Theoretical Foundation and Hypotheses Development

Women and Men Entrepreneurs in South Africa

As South Africa is chronically faced with high levels of unemployment and underemployment, the persistent trend of low entrepreneurial action levels is of serious concern. Entrepreneurial action in South Africa has dropped by 25% in 2016 relative to 2013 (Herrington et al., 2017). Adding to the concern is the fact that entrepreneurial activity in South Africa is substantially below its African counterparts as well as other efficiency-driven economies (Herrington et al., 2017). It is acknowledged that due to contextual and support differences (Kew et al., 2013), a distinction should be drawn between developing countries such as South Africa and the developed countries such as Germany in terms of their entrepreneurial action levels (Singer et al., 2018).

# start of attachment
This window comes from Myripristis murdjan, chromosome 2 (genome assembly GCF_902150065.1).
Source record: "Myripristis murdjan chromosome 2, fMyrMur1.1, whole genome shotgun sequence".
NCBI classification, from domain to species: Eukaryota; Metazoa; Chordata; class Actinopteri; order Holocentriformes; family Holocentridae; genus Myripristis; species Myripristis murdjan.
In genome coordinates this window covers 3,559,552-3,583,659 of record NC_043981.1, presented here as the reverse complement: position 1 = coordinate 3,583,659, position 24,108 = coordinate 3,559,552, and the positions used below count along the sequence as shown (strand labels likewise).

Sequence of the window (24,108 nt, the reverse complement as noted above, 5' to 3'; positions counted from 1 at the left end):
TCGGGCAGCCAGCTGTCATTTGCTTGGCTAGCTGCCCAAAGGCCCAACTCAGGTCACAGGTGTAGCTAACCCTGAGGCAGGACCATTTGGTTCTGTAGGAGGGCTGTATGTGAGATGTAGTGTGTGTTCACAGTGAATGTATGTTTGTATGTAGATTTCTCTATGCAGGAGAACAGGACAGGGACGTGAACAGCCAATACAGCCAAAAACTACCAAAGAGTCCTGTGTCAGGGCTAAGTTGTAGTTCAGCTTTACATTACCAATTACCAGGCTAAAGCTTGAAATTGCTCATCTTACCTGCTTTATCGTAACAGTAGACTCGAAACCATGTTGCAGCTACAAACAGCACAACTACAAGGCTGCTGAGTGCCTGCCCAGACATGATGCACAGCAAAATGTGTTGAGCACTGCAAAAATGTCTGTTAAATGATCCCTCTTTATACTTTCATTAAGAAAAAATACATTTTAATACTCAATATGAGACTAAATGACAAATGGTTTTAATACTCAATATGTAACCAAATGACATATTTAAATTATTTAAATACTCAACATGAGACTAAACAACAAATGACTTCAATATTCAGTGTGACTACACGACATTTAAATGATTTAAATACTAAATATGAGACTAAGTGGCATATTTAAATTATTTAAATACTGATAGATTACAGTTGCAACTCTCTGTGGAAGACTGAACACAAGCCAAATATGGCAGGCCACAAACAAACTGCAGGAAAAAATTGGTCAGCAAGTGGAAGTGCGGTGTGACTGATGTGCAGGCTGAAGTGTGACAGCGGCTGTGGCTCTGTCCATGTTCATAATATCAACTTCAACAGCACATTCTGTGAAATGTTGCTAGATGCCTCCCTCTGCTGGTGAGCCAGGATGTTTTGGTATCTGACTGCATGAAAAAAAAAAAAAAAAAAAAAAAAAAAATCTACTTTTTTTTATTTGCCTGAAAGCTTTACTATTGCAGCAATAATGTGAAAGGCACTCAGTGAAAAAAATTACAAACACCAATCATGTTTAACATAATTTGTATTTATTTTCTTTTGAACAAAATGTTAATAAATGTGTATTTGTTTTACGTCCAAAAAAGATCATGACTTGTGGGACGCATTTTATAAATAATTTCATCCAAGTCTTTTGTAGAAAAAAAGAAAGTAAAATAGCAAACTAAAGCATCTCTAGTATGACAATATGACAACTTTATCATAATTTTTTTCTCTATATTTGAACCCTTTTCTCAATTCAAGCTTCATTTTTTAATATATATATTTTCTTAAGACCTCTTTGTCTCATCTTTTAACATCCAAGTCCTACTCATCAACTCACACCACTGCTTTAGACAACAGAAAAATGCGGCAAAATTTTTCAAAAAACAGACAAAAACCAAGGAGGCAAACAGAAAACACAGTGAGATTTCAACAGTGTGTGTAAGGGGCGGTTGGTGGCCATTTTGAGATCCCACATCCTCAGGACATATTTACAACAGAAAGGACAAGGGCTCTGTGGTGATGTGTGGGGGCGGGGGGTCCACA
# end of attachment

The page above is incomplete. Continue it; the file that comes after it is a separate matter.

Nevertheless, the current state of entrepreneurial activity is dire, and an important topic for scholars is how to enhance entrepreneurial action (business start-ups), particularly in South Africa (Herrington and Kelley, 2012; Kew et al., 2013; Herrington et al., 2017). In this regard, despite scholars acknowledging the differences between men and women regarding their entrepreneurial action levels (Gupta et al., 2009), few have given specific scholarly attention to the amelioration of entrepreneurial action among women, with most research and models in entrepreneurship devoting more attention to their male counterparts (Wiklund et al., 2017). Globally, men have been reported to be twice as likely to start a business relative to women (Acs et al., 2005). While in developing country contexts, such as South Africa, this ratio improves, there still remains a substantial discrepancy (Singer et al., 2018), which requires research attention (Herrington et al., 2017). This is imperative, given the important role that this group plays in economic growth and poverty reduction (Kelley et al., 2015), as well as the South African Government’s goal of women empowerment through self-employment (Herrington et al., 2017). As indicated previously, prior entrepreneurial exposure could enhance this self-employment (entrepreneurial action) for women entrepreneurs.